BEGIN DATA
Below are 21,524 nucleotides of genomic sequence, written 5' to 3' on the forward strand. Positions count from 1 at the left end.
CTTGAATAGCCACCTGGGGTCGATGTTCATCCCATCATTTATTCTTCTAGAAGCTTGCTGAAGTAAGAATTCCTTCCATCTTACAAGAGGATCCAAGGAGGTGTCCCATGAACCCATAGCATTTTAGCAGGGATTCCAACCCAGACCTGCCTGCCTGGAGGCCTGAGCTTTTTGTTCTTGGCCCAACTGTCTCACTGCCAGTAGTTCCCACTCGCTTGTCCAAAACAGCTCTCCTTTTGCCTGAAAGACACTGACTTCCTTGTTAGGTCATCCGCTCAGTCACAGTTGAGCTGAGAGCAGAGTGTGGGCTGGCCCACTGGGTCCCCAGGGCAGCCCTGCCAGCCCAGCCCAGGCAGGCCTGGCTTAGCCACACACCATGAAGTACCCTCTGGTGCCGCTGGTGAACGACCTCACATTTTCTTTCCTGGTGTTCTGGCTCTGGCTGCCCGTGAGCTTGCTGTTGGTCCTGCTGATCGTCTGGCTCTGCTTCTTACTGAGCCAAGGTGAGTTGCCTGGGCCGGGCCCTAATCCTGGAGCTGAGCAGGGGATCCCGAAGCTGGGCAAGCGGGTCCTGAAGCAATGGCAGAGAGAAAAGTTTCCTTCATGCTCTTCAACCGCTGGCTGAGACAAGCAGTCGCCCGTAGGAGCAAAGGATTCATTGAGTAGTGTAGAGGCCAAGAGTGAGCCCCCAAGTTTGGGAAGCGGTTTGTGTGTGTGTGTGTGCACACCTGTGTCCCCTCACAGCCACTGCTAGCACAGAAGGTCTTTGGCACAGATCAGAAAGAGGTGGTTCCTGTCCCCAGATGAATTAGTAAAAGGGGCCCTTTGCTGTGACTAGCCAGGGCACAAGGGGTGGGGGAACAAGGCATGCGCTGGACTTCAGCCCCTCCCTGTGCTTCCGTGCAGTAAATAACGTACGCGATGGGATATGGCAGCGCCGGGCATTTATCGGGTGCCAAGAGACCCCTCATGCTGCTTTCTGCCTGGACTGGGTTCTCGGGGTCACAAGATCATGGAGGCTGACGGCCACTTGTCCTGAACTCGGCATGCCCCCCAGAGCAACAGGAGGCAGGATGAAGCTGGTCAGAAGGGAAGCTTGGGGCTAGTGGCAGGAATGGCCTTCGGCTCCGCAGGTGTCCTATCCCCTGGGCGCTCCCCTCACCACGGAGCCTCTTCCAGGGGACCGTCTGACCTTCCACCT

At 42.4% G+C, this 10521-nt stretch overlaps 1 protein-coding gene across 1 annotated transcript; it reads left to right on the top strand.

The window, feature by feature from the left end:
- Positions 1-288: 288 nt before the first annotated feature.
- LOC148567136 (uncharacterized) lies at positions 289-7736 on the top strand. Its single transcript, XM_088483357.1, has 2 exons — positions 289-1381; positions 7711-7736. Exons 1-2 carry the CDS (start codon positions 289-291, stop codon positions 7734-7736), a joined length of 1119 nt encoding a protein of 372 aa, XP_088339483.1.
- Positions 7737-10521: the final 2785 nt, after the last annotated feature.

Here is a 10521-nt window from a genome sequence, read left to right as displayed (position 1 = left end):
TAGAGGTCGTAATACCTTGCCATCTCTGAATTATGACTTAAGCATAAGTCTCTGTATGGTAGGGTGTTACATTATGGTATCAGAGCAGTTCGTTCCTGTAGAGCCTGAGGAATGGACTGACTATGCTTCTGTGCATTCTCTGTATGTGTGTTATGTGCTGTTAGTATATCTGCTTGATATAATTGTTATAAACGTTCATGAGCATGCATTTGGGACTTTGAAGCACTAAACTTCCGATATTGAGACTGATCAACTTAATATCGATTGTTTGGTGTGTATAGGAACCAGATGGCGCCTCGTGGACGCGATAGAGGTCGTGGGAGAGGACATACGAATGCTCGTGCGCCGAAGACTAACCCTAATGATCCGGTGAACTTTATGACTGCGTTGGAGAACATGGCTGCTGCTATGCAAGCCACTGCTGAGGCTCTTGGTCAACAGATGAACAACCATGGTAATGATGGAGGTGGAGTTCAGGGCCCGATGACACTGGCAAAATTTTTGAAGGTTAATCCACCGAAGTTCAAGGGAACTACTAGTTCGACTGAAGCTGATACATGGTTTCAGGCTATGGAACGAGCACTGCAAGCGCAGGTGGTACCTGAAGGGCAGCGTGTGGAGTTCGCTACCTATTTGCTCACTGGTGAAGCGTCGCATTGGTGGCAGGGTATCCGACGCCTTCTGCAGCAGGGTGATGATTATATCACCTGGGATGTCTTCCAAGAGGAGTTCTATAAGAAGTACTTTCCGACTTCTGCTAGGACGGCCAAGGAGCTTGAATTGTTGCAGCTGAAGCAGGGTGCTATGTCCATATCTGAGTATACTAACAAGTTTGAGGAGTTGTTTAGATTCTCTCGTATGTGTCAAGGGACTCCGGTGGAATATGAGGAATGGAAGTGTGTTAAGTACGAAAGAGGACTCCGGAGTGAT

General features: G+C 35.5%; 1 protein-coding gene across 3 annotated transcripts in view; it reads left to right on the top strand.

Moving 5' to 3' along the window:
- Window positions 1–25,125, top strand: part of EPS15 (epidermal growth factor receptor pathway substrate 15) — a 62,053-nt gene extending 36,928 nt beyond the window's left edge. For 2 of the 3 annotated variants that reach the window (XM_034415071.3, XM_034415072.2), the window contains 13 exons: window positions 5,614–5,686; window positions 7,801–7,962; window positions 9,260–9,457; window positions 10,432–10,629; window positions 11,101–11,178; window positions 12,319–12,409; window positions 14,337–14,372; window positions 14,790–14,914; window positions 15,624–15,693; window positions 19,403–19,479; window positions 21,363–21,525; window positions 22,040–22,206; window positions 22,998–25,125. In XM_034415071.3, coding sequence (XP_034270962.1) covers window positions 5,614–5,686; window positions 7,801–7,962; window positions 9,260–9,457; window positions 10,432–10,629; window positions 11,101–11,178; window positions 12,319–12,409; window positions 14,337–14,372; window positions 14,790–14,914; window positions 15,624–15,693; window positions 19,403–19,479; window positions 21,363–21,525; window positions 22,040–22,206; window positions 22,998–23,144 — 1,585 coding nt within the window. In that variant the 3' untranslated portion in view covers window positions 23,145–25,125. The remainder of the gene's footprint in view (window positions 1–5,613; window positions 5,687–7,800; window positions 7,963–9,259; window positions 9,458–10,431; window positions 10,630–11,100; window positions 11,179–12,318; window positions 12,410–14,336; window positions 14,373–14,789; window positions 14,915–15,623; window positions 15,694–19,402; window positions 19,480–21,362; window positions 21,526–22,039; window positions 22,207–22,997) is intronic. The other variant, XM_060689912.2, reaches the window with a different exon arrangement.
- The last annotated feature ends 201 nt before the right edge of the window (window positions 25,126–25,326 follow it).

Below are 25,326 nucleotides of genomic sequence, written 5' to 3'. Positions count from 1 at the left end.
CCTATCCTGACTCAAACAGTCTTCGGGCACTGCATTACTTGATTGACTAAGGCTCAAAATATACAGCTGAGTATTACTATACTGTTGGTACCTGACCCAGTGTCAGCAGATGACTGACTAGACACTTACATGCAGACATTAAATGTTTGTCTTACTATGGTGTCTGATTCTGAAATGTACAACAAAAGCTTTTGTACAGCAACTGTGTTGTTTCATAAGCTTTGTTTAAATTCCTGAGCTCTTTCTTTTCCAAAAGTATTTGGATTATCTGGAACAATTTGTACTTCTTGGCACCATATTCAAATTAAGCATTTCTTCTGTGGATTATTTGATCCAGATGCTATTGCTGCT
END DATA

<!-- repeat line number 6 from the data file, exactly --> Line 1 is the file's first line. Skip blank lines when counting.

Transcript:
- LOC148567136 (uncharacterized) lies at positions 289-7736 on the top strand. Its single transcript, XM_088483357.1, has 2 exons — positions 289-1381; positions 7711-7736. Exons 1-2 carry the CDS (start codon positions 289-291, stop codon positions 7734-7736), a joined length of 1119 nt encoding a protein of 372 aa, XP_088339483.1.